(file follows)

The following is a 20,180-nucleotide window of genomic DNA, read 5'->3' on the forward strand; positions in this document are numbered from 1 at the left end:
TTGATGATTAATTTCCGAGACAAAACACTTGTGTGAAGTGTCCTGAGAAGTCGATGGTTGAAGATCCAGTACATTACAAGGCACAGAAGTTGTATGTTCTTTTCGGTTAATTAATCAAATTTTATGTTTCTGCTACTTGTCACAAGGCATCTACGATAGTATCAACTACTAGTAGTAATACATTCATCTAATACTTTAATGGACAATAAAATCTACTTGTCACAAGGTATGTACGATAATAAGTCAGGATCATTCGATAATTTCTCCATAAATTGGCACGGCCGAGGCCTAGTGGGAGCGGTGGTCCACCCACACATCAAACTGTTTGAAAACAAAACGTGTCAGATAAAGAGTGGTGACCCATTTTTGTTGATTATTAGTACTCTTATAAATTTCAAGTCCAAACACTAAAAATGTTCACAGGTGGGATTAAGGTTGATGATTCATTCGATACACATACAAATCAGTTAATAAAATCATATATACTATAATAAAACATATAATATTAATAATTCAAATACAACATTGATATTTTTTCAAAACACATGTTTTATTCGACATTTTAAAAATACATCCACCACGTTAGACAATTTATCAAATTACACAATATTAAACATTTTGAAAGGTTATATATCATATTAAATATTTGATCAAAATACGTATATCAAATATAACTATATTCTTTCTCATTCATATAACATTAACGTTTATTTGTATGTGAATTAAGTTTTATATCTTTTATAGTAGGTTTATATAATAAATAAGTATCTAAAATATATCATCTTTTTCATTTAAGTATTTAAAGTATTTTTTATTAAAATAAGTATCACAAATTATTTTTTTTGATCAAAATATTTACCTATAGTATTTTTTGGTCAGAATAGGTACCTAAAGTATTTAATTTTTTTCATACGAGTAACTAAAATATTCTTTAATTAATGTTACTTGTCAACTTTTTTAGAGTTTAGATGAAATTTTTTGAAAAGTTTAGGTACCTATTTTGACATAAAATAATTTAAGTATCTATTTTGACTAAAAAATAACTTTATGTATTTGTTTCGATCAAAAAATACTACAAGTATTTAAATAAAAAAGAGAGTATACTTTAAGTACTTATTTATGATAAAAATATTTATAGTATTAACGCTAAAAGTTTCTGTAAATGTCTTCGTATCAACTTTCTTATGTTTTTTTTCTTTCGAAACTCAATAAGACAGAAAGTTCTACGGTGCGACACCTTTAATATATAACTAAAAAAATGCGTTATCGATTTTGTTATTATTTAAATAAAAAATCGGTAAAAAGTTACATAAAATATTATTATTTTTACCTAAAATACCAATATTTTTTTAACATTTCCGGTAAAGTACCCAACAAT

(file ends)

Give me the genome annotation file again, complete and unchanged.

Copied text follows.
The following is a 20,180-nucleotide window of genomic DNA, read 5'->3' on the forward strand; positions in this document are numbered from 1 at the left end:
TTGATGATTAATTTCCGAGACAAAACACTTGTGTGAAGTGTCCTGAGAAGTCGATGGTTGAAGATCCAGTACATTACAAGGCACAGAAGTTGTATGTTCTTTTCGGTTAATTAATCAAATTTTATGTTTCTGCTACTTGTCACAAGGCATCTACGATAGTATCAACTACTAGTAGTAATACATTCATCTAATACTTTAATGGACAATAAAATCTACTTGTCACAAGGTATGTACGATAATAAGTCAGGATCATTCGATAATTTCTCCATAAATTGGCACGGCCGAGGCCTAGTGGGAGCGGTGGTCCACCCACACATCAAACTGTTTGAAAACAAAACGTGTCAGATAAAGAGTGGTGACCCATTTTTGTTGATTATTAGTACTCTTATAAATTTCAAGTCCAAACACTAAAAATGTTCACAGGTGGGATTAAGGTTGATGATTCATTCGATACACATACAAATCAGTTAATAAAATCATATATACTATAATAAAACATATAATATTAATAATTCAAATACAACATTGATATTTTTTCAAAACACATGTTTTATTCGACATTTTAAAAATACATCCACCACGTTAGACAATTTATCAAATTACACAATATTAAACATTTTGAAAGGTTATATATCATATTAAATATTTGATCAAAATACGTATATCAAATATAACTATATTCTTTCTCATTCATATAACATTAACGTTTATTTGTATGTGAATTAAGTTTTATATCTTTTATAGTAGGTTTATATAATAAATAAGTATCTAAAATATATCATCTTTTTCATTTAAGTATTTAAAGTATTTTTTATTAAAATAAGTATCACAAATTATTTTTTTTGATCAAAATATTTACCTATAGTATTTTTTGGTCAGAATAGGTACCTAAAGTATTTAATTTTTTTCATACGAGTAACTAAAATATTCTTTAATTAATGTTACTTGTCAACTTTTTTAGAGTTTAGATGAAATTTTTTGAAAAGTTTAGGTACCTATTTTGACATAAAATAATTTAAGTATCTATTTTGACTAAAAAATAACTTTATGTATTTGTTTCGATCAAAAAATACTACAAGTATTTAAATAAAAAAGAGAGTATACTTTAAGTACTTATTTATGATAAAAATATTTATAGTATTAACGCTAAAAGTTTCTGTAAATGTCTTCGTATCAACTTTCTTATGTTTTTTTTCTTTCGAAACTCAATAAGACAGAAAGTTCTACGGTGCGACACCTTTAATATATAACTAAAAAAATGCGTTATCGATTTTGTTATTATTTAAATAAAAAATCGGTAAAAAGTTACATAAAATATTATTATTTTTACCTAAAATACCAATATTTTTTTAACATTTCCGGTAAAGTACCCAACAAT